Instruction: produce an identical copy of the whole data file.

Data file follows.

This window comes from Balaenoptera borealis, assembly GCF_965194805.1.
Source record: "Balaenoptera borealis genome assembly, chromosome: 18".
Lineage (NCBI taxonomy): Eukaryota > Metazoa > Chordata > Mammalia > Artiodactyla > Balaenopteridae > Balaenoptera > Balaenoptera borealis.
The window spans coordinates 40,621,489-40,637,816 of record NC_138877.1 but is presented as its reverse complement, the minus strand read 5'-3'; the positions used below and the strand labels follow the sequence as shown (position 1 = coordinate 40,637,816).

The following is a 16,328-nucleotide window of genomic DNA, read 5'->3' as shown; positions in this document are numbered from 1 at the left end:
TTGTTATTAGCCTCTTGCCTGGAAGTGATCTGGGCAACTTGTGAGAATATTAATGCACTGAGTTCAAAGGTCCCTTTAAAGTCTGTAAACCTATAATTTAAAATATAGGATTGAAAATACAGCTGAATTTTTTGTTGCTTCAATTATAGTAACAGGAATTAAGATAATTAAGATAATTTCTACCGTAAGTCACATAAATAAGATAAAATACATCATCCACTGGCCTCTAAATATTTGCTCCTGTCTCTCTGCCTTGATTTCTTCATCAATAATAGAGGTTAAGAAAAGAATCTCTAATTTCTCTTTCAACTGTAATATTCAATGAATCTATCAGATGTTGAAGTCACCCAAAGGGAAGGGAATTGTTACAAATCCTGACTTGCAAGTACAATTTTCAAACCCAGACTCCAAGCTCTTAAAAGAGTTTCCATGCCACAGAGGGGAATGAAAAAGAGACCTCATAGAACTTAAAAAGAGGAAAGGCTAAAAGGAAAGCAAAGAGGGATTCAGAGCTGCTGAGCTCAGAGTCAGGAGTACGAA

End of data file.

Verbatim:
This window comes from Balaenoptera borealis, assembly GCF_965194805.1.
Source record: "Balaenoptera borealis genome assembly, chromosome: 18".
Lineage (NCBI taxonomy): Eukaryota > Metazoa > Chordata > Mammalia > Artiodactyla > Balaenopteridae > Balaenoptera > Balaenoptera borealis.
The window spans coordinates 40,621,489-40,637,816 of record NC_138877.1 but is presented as its reverse complement, the minus strand read 5'-3'; the positions used below and the strand labels follow the sequence as shown (position 1 = coordinate 40,637,816).

The following is a 16,328-nucleotide window of genomic DNA, read 5'->3' as shown; positions in this document are numbered from 1 at the left end:
TTGTTATTAGCCTCTTGCCTGGAAGTGATCTGGGCAACTTGTGAGAATATTAATGCACTGAGTTCAAAGGTCCCTTTAAAGTCTGTAAACCTATAATTTAAAATATAGGATTGAAAATACAGCTGAATTTTTTGTTGCTTCAATTATAGTAACAGGAATTAAGATAATTAAGATAATTTCTACCGTAAGTCACATAAATAAGATAAAATACATCATCCACTGGCCTCTAAATATTTGCTCCTGTCTCTCTGCCTTGATTTCTTCATCAATAATAGAGGTTAAGAAAAGAATCTCTAATTTCTCTTTCAACTGTAATATTCAATGAATCTATCAGATGTTGAAGTCACCCAAAGGGAAGGGAATTGTTACAAATCCTGACTTGCAAGTACAATTTTCAAACCCAGACTCCAAGCTCTTAAAAGAGTTTCCATGCCACAGAGGGGAATGAAAAAGAGACCTCATAGAACTTAAAAAGAGGAAAGGCTAAAAGGAAAGCAAAGAGGGATTCAGAGCTGCTGAGCTCAGAGTCAGGAGTACGAA